The one thing you don’t want to say to Elon Musk?
(Aaand the answer is: “We are not ready for due diligence.”)
Heikki Kauppinen is the CEO and co-founder of Diligent Solutions, the company behind the DD-Ready platform and the Asset Verification Protocol concept. He’s also an entrepreneurial lawyer with over a decade of experience in various aspects of due diligence.
In part one of our interview, Heikki explains the importance of due diligence, why time kills deals….and the thing that Elon Musk never wants to hear.
Hello, Heikki! First things first – what exactly is due diligence and why is it so important?
In essence it’s an examination of a target – usually a company. There is no single definition. A lot depends on the profession of the person using the term. Lawyers will be looking at legal matters, auditors and financial matters, human resources will be looking at employment contracts, and so on.
It’s carrying out the background. If an entity enters into a transaction without having carried out due diligence then they’ll be exposed to significant legal risk.
For example, the job interview process is very similar to a due diligence examination. You’re seeking info about the person, seeing if they’re a fit, if their references check out. Now imagine hiring someone without that process and the risk that would entail. That’s how important due diligence is.
What does being ready for due diligence mean?
It means that you are ready to commence the due diligence process. Why is that crucial? Over the ten years or so that I’ve been working with due diligence I’ve seen countless occasions where a company is seeking investment and a counterparty is willing to provide that investment. The counterparty wants to start the due diligence process. At this point the company seeking investment gets stuck. They realize that ten or even fifty documents are missing. Lawyers are waiting for those documents. The process stalls. And such a stall creates mistrust and often kills the deal. Being ready for due diligence means the process can start immediately and without delays.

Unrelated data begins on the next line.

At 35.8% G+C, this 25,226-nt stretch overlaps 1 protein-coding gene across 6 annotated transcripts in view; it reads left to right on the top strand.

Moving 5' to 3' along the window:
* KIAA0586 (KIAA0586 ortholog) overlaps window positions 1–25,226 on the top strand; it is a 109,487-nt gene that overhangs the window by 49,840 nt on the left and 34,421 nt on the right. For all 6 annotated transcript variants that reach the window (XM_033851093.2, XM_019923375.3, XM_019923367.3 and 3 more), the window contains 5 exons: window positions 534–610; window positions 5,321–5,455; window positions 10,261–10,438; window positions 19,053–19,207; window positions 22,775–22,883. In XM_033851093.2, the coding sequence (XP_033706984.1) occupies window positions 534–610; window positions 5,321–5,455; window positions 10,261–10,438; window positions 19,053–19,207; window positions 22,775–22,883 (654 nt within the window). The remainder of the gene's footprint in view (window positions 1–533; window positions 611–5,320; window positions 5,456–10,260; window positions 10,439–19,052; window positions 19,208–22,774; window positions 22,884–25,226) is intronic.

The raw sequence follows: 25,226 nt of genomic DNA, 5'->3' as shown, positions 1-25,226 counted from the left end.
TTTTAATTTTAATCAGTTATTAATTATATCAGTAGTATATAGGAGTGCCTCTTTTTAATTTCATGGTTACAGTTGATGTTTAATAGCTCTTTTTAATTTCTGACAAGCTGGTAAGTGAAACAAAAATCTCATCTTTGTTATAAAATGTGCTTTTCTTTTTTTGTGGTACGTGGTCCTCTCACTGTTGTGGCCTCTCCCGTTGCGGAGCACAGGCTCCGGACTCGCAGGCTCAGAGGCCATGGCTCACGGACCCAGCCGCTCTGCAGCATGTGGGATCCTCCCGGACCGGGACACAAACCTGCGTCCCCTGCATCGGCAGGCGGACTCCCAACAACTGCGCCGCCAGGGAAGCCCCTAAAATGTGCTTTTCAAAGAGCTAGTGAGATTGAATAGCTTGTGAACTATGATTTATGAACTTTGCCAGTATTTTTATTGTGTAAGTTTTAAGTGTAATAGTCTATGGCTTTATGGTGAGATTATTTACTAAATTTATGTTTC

And what are the downsides to not being ready for due diligence?
Missing deals. Say a tech startup goes to an event where they meet, for example, Elon Musk. He states an interest in the company, discussions progress fast, they sign a term sheet and he wants to proceed to due diligence…and then it takes the startup two months to pull the documentation together. By that time Elon Musk and team will have moved on to project number one hundred and the tech startup is left behind and forgotten.
Then there’s legal requirements that can be missed, such as data privacy regulations. Not being ready for those has legal consequences. That’s something you always want to avoid.
In a merger and acquisition (M&A) scenario, the entity conducting the due diligence examination will create a report on the documentation that’s been provided. If some of the required documents are not provided, this can have a negative impact on the corporate valuation.
You can compare it to a cluttered desk with disordered papers everywhere. Effective due diligence means that all those papers are organized and you can find what you want, when you need it.
Thank you, Heikki!
In part two of our interview, Heikki will explore how automation is set to shake up due diligence forever!
Big question: do you think due diligence processes need to modernize?